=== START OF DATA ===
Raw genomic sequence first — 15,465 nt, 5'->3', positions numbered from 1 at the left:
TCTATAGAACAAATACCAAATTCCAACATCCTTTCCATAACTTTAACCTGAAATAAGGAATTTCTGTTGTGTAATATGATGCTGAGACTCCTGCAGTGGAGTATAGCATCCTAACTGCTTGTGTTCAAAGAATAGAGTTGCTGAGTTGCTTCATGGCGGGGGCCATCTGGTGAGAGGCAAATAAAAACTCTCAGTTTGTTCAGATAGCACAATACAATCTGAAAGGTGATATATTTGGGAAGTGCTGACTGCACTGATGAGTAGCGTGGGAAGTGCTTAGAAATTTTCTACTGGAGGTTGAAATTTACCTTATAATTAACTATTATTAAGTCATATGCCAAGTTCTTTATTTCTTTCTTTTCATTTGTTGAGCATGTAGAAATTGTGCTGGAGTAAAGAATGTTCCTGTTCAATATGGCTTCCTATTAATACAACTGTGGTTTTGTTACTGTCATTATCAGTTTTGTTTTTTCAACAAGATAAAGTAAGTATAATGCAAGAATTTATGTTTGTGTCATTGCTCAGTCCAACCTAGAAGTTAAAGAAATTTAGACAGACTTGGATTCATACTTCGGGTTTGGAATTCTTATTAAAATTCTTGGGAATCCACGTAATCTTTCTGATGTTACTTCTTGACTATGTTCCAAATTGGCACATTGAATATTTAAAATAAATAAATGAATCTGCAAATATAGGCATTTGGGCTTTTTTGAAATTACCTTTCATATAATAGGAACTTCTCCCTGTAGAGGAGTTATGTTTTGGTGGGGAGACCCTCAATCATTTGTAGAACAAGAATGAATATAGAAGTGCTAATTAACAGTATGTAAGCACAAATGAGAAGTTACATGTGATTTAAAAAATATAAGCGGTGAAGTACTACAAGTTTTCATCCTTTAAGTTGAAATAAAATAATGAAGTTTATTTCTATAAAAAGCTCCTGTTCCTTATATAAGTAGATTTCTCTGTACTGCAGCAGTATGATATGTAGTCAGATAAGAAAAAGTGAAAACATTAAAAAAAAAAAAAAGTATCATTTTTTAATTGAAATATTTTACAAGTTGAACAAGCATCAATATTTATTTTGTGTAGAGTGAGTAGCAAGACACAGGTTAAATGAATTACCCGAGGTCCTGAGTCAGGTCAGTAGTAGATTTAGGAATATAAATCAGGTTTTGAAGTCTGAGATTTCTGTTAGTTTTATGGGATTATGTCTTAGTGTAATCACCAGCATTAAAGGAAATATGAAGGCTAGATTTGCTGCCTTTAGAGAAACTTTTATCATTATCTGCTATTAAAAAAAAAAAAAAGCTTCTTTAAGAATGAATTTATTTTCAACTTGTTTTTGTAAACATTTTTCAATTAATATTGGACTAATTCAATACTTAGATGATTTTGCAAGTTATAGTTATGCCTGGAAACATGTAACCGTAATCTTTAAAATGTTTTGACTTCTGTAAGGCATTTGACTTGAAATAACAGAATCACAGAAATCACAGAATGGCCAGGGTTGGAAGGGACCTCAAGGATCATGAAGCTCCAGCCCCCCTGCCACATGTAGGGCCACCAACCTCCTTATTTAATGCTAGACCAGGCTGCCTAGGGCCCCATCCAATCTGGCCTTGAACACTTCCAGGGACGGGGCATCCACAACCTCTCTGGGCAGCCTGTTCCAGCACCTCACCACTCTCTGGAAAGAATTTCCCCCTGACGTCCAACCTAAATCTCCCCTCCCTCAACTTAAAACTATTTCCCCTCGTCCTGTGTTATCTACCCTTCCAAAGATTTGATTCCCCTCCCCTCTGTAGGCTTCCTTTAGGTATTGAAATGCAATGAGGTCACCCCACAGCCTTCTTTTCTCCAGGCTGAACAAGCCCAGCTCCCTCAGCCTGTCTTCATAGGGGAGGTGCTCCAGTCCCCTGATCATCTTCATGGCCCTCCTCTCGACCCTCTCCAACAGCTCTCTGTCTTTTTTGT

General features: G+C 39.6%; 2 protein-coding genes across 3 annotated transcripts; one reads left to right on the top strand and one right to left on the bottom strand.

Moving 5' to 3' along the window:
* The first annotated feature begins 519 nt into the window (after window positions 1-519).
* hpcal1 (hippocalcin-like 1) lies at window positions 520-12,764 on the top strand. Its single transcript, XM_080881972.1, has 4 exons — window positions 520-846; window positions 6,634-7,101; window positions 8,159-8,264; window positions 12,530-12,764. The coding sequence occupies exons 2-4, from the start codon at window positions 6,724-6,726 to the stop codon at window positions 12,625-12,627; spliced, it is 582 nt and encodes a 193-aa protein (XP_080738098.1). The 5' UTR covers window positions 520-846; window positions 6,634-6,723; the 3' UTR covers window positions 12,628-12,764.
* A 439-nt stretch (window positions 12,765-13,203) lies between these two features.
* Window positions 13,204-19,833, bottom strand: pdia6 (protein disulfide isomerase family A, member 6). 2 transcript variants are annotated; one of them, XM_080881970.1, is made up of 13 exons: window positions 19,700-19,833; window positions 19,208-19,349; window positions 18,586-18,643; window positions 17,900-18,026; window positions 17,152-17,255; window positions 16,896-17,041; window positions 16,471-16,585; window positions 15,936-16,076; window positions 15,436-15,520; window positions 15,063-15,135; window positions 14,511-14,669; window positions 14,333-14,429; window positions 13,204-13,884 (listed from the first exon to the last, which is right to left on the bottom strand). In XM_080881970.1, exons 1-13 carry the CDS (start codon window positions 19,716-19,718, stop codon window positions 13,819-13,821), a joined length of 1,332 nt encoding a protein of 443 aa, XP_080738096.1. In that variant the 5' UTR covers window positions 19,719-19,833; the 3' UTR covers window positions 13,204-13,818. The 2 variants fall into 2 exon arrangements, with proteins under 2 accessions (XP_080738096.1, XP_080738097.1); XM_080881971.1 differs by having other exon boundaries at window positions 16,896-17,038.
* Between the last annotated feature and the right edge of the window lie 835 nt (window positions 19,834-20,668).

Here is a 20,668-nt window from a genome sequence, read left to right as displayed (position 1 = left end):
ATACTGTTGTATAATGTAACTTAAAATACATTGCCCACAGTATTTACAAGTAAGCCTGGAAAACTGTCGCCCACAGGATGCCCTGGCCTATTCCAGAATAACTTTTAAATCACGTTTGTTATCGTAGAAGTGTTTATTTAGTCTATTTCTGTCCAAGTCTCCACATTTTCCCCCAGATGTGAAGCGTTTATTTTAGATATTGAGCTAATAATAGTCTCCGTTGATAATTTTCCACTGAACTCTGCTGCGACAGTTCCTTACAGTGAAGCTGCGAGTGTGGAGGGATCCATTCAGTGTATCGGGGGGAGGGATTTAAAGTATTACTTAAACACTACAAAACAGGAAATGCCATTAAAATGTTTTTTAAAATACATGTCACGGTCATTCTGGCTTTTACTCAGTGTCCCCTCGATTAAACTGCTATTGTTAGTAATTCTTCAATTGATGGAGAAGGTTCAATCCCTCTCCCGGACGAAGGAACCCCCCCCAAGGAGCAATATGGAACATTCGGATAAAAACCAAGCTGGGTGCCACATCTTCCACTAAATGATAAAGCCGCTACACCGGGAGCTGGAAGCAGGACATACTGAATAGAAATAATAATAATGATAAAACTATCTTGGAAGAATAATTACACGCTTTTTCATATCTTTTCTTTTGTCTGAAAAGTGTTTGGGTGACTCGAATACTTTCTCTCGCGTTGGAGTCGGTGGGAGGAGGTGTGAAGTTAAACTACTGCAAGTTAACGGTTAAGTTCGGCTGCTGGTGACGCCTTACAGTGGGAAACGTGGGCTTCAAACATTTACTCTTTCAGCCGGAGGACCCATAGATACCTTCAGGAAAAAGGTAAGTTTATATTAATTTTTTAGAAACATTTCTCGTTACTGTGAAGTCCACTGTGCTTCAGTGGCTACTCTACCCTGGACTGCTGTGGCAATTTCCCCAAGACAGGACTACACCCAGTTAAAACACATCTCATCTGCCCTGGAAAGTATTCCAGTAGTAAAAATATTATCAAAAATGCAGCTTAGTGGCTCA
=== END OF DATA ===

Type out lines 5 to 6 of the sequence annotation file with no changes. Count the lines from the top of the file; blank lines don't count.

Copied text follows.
* The first annotated feature begins 519 nt into the window (after window positions 1-519).
* hpcal1 (hippocalcin-like 1) lies at window positions 520-12,764 on the top strand. Its single transcript, XM_080881972.1, has 4 exons — window positions 520-846; window positions 6,634-7,101; window positions 8,159-8,264; window positions 12,530-12,764. The coding sequence occupies exons 2-4, from the start codon at window positions 6,724-6,726 to the stop codon at window positions 12,625-12,627; spliced, it is 582 nt and encodes a 193-aa protein (XP_080738098.1). The 5' UTR covers window positions 520-846; window positions 6,634-6,723; the 3' UTR covers window positions 12,628-12,764.